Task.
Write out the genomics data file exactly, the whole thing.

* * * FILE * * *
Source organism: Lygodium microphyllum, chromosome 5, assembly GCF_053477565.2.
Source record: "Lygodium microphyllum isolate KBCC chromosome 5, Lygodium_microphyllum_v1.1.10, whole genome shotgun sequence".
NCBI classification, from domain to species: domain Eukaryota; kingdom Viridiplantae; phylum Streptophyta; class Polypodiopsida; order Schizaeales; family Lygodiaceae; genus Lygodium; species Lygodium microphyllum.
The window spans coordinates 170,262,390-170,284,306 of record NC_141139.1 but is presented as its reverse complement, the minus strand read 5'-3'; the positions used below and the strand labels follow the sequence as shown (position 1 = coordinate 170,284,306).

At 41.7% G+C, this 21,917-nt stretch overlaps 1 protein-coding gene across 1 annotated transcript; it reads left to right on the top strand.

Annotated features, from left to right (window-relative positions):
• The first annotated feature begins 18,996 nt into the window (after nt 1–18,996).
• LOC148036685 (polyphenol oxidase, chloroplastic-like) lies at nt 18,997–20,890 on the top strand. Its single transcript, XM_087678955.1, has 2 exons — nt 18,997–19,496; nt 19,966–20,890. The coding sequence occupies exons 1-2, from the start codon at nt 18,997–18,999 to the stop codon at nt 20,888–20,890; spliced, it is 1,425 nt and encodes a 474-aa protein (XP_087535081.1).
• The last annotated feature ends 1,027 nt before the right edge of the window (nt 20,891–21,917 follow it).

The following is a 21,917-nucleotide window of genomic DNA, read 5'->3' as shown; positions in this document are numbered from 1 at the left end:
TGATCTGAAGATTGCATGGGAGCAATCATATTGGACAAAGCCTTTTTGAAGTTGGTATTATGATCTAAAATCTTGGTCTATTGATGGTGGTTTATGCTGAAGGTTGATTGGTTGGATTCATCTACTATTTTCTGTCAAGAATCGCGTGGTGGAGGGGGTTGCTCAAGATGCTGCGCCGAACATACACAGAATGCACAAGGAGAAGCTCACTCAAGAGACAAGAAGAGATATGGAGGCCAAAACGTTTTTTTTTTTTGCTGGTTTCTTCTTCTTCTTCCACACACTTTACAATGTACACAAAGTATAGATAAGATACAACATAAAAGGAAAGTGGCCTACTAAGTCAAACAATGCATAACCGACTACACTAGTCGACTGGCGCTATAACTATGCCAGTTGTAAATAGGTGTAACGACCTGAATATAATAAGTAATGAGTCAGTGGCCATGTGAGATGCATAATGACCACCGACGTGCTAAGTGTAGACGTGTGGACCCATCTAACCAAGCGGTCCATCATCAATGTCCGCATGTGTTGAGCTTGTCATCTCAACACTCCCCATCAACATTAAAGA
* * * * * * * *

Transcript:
Source organism: Lygodium microphyllum, chromosome 5, assembly GCF_053477565.2.
Source record: "Lygodium microphyllum isolate KBCC chromosome 5, Lygodium_microphyllum_v1.1.10, whole genome shotgun sequence".
NCBI classification, from domain to species: domain Eukaryota; kingdom Viridiplantae; phylum Streptophyta; class Polypodiopsida; order Schizaeales; family Lygodiaceae; genus Lygodium; species Lygodium microphyllum.
The window spans coordinates 170,262,390-170,284,306 of record NC_141139.1 but is presented as its reverse complement, the minus strand read 5'-3'; the positions used below and the strand labels follow the sequence as shown (position 1 = coordinate 170,284,306).

At 41.7% G+C, this 21,917-nt stretch overlaps 1 protein-coding gene across 1 annotated transcript; it reads left to right on the top strand.

Annotated features, from left to right (window-relative positions):
• The first annotated feature begins 18,996 nt into the window (after nt 1–18,996).
• LOC148036685 (polyphenol oxidase, chloroplastic-like) lies at nt 18,997–20,890 on the top strand. Its single transcript, XM_087678955.1, has 2 exons — nt 18,997–19,496; nt 19,966–20,890. The coding sequence occupies exons 1-2, from the start codon at nt 18,997–18,999 to the stop codon at nt 20,888–20,890; spliced, it is 1,425 nt and encodes a 474-aa protein (XP_087535081.1).
• The last annotated feature ends 1,027 nt before the right edge of the window (nt 20,891–21,917 follow it).

The following is a 21,917-nucleotide window of genomic DNA, read 5'->3' as shown; positions in this document are numbered from 1 at the left end:
TGATCTGAAGATTGCATGGGAGCAATCATATTGGACAAAGCCTTTTTGAAGTTGGTATTATGATCTAAAATCTTGGTCTATTGATGGTGGTTTATGCTGAAGGTTGATTGGTTGGATTCATCTACTATTTTCTGTCAAGAATCGCGTGGTGGAGGGGGTTGCTCAAGATGCTGCGCCGAACATACACAGAATGCACAAGGAGAAGCTCACTCAAGAGACAAGAAGAGATATGGAGGCCAAAACGTTTTTTTTTTTTGCTGGTTTCTTCTTCTTCTTCCACACACTTTACAATGTACACAAAGTATAGATAAGATACAACATAAAAGGAAAGTGGCCTACTAAGTCAAACAATGCATAACCGACTACACTAGTCGACTGGCGCTATAACTATGCCAGTTGTAAATAGGTGTAACGACCTGAATATAATAAGTAATGAGTCAGTGGCCATGTGAGATGCATAATGACCACCGACGTGCTAAGTGTAGACGTGTGGACCCATCTAACCAAGCGGTCCATCATCAATGTCCGCATGTGTTGAGCTTGTCATCTCAACACTCCCCATCAACATTAAAGA